To the editor:

In the last weeks of July, the country lost two great leaders: Rep. John Lewis and Rev. C.T. Vivian.

Both men were followers of Dr. Martin Luther King Jr. and both stood for justice for all. I have been blessed to have marched in many civil rights marches. One of the most legendary was the march on Washington held in Washington in 1963. It was at this march that I witnessed Dr. King deliver this “I Have a Dream” speech.

I attended with my grandmother, my dad, cousins and other relatives. I knew who Dr. King was because he was a member of SCLC along with my great-great uncle Joseph Lover, who also died this year. I did not know Rep. Lewis or Rev. Vivian, but remember them speaking that same day I listened to Mahelia Jackson sing “Precious Lord Take My Hand,” a song that I had heard sung in our churches all my life.

During my tenure as president of the local NAACP, I attended the national convention in Louisville. It was there I had the honor to help escort Mrs. Rosa Parks to the podium. I have been blessed to have attended all the national conventions during my 20 years as president. I was also a regular attendee of the National Baptist Convention and the Progressive National Baptist conventions.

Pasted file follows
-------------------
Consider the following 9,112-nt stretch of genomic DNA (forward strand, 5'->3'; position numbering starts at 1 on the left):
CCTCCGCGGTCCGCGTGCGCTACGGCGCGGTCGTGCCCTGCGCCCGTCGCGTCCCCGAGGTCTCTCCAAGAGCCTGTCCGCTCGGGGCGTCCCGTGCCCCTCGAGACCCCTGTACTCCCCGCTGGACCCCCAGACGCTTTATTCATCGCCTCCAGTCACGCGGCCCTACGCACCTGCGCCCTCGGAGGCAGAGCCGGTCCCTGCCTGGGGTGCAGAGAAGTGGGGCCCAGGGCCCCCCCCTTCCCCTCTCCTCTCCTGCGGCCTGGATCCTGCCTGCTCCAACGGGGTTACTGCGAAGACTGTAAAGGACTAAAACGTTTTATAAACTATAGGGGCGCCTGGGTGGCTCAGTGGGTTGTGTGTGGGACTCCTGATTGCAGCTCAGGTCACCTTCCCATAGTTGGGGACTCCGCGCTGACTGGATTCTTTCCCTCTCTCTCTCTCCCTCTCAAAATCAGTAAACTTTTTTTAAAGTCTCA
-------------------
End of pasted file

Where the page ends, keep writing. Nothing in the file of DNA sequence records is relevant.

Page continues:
It was at the Progressive Convention that I had the honor to been a play with Dr. M.L.K. Sr. entitled “Sing Amen.” While attending my fraternity conventions Omega Psi Phi Conventions, I would be blessed to hear and see many intelligent speakers, and to serve on committees and board with people like Dr. Howard Thurman, Andy Young, Julian Bond and many others.

I was reminded by watching Rep. Lewis’ funeral how important he was, how he had suffered for the cause of freedom and justice. To have watched three past presidents speak at his funeral, it brought tears to my eyes as I watched President Obama deliver his eulogy. It also brought to my memory how it was back in 2009 that I had attended his inauguration.

John Lewis’ work was not in vain. It will live in those of us who watched his life and will in many ways emulate what he taught and lived.

Michael D. Lowery

former president of the Hopkins County NAACP

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